Sanofi prevails over Sun's generic Eloxatin

Sanofi-Aventis has reason to cheer a U.S. court decision today: A judge has banned Sun Pharmaceuticals from selling generic versions of its cancer drug Eloxatin until mid-2012. The ruling makes Sun the seventh generics maker to stop peddling Eloxatin copycats by late June.

The drug giant earlier this month settled a passel of patent suits with generics makers that had been marketing Eloxatin since August 2009, when a U.S. court ruled that generic versions didn't infringe Sanofi's patents. Under the settlements, Teva Pharmaceutical Industries, Fresenius Kabi Oncology, Novartis' generics unit Sandoz, Hospira's Mayne Pharma, Par Pharmaceutical, and Actavis will be able to hawk their versions of the drug from August 2012, under license from Sanofi.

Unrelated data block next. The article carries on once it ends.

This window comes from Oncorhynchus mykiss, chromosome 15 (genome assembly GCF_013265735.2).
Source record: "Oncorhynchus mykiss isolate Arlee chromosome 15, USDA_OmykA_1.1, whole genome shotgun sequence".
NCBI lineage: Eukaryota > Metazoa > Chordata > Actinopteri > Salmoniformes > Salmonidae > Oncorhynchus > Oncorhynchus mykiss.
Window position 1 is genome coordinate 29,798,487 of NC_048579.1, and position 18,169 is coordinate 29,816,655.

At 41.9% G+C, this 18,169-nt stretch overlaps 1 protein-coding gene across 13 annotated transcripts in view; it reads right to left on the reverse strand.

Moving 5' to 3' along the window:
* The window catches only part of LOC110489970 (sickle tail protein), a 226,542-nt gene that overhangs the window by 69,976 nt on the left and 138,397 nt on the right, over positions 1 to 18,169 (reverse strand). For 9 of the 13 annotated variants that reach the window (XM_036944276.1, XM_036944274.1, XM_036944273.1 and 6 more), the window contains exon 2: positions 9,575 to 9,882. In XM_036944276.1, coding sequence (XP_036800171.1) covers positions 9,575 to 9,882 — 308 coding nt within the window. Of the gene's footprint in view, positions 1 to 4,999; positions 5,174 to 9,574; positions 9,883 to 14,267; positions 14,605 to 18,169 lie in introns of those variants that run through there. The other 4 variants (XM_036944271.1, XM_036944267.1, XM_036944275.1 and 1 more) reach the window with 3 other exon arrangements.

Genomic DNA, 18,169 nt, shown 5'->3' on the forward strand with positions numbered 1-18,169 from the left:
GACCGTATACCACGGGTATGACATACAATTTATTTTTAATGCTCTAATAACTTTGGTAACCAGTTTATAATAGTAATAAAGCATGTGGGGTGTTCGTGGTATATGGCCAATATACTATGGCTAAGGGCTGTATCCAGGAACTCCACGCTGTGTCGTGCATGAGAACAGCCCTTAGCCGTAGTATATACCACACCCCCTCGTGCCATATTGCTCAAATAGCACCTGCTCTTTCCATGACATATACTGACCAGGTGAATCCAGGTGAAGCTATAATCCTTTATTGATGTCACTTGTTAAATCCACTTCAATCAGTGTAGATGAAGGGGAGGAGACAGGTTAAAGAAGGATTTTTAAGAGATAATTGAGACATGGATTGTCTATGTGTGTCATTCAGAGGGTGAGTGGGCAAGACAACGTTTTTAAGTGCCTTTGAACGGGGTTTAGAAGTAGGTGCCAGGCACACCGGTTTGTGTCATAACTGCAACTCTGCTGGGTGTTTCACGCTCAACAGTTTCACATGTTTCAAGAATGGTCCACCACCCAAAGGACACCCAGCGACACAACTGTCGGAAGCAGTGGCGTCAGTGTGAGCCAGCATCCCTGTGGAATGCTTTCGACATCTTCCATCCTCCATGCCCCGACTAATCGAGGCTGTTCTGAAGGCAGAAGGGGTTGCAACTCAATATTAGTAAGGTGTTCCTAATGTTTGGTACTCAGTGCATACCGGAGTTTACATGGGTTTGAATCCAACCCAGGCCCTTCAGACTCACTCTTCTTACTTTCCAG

Now, Sun apparently will have the same opportunity: The court said Sun must stop selling generic Eloxatin by late June, and it may start selling it again in mid-2012.

The ban should help Eloxatin sales, which dropped by 35 percent last year as generic competition hit the market. The question is, how much? Some industry observers have posited that, while generic versions are still for sale, folks will stock up on them, leaving Sanofi's branded drug cooling its heels until inventories deplete.

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